Federal student loans have excellent perks like Public Service Loan Forgiveness (PSLF) and Income-Driven Repayment (IDR) Forgiveness. Borrowers who work for an eligible employer can have their student debt forgiven after just 10 years. Those who don’t work for a public interest employer have to wait for 20 years for forgiveness. Sadly, deferments and forbearances can complicate the student loan forgiveness clock.
In most cases, a deferment or a forbearance will pause the student loan forgiveness clock. However, there are several notable exceptions to this rule.
A recent reader email shows a classic example of how a break in payments can cause issues chasing student loan forgiveness.
The Reader Email about the Student Loan Forgiveness Clock and Forbearances
Reader Gene writes:
Over the last seven years, I have made about 80 PSLF qualifying payments. During that time, I was on three months of Administrative (processing) Forbearance and three months of Hardship Forbearance.
Will the months of Administrative Forbearance or Hardship Forbearance count as qualifying payments?
Public Service Loan Forgiveness Basic Requirements
As seen in our detailed breakdown of the Basics and the Fine Print on Public Service Loan Forgiveness, time towards the required ten years, or 120 months, basically has three basic requirements:
- Eligible Loans – Not all federal loans are eligible. This includes certain Plus loans as well as FFELP loans. However, some loans can be made eligible through federal direct consolidation.
- Eligible Repayment Plan – Only certain repayment plans will count towards PSLF. The income-driven plans such as IBR, PAYE and REPAYE count, but the graduated and extended repayment plans are not eligible.
- Eligible Employer – Only employers that fall within the Department of Education’s definition of public service will count. This includes most government agencies and 501(c)(3) non-profits.
Because there is room for confusion within these requirements for PSLF, we suggest sending in an employment certification form every year to your federal servicer. This is the best way to track progress and ensure that you meet all of the necessary requirements.
Is my employer eligible for Public Service Loan Forgiveness? The exact eligibility requirements can be a bit complicated. This article breaks down the criteria for eligibility. Additionally, the Department of Education recently created the PSLF Help Tool to assist with the verification process.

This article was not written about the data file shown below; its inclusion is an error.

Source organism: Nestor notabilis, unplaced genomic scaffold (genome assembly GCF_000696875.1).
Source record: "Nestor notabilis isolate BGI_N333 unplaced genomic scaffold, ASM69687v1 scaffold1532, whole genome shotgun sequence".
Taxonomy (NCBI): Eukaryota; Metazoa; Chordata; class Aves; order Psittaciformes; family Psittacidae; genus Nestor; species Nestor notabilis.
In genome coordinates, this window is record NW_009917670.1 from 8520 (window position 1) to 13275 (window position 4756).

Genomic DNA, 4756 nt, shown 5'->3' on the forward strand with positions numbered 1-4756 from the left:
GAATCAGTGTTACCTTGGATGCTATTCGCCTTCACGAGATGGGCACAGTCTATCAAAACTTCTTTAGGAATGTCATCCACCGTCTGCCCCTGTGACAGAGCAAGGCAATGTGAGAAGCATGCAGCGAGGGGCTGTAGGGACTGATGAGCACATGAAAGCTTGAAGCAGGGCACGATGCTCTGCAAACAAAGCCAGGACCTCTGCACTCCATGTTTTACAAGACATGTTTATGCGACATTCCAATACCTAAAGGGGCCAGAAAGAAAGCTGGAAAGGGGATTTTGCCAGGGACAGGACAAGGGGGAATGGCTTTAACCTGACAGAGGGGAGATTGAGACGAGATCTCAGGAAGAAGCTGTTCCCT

Forbearances and Deferments and Time Towards Student Loan Forgiveness
Unfortunately for Gene, deferments, and forbearances usually do not count towards the required 120 payments for Public Service Loan Forgiveness. Additionally, this time will not be eligible for the 20 or 25-year forgiveness programs under an Income-Driven Repayment Plan.
This is because a forbearance or deferment means that the borrower made no payment under an eligible repayment plan. (Note: $0 payments on an income-driven repayment plan can count.)
This rule can be incredibly frustrating in Gene’s case because he spent three months on an administrative forbearance. Administrative forbearances are usually the result of slow processing or errors on the part of the student loan servicer. Sadly, there is no mechanism in place to get these months to count towards PSLF.
Good News for Gene: The rules haven’t changed, but a new temporary exception will help Gene and millions of other borrowers.
Scroll down to the temporary exceptions to learn more.
The Massive Exception to the Rule
As part of the Covid-19 economic relief, all federal student loan payments were paused, and interest rates were set to zero.
Fortunately for borrowers, this deferment of payments will count towards Public Service Loan Forgiveness and Income-Driven Loan Forgiveness.
Borrowers don’t need to make extra payments for the time to count towards loan forgiveness.
The Temporary Exceptions
In October 2021, the Department of Education announced rules for temporary expanded Public Service Loan Forgiveness.
Under the expanded rules, active duty military service counts towards PSLF, even if the borrower was on a military deferment.
There is a strong possibility that this exception will become a permanent PSLF rule, but for now, it ends on October 31, 2022. Borrowers who were on a deferment during active duty military service should make sure that their certified payment count is updated to include this time.
In April of 2022, the Department of Education announced an update to the rules for calculating progress towards forgiveness. Previous periods of deferments and forbearances may now count towards forgiveness under this one-time update.
Avoiding PSLF delays due to Forbearances and Deferments
Borrowers working towards PSLF should all be on Income-Driven Repayment (IDR) plans.
One of the key requirements to stay enrolled in the IDR plans is to certify your income yearly. Missing certification deadlines can cause delays in enrollment and force a forbearance or deferment. It can also cause an interest capitalization, which can be expensive.
Federal student loans can be forgiven after ten years of public service or 20 years worth of IDR payments. Unfortunately, there are other hoops that borrowers have to jump through.
If you are working towards student loan forgiveness but your loans are on a deferment or a forbearance, the clock is likely paused.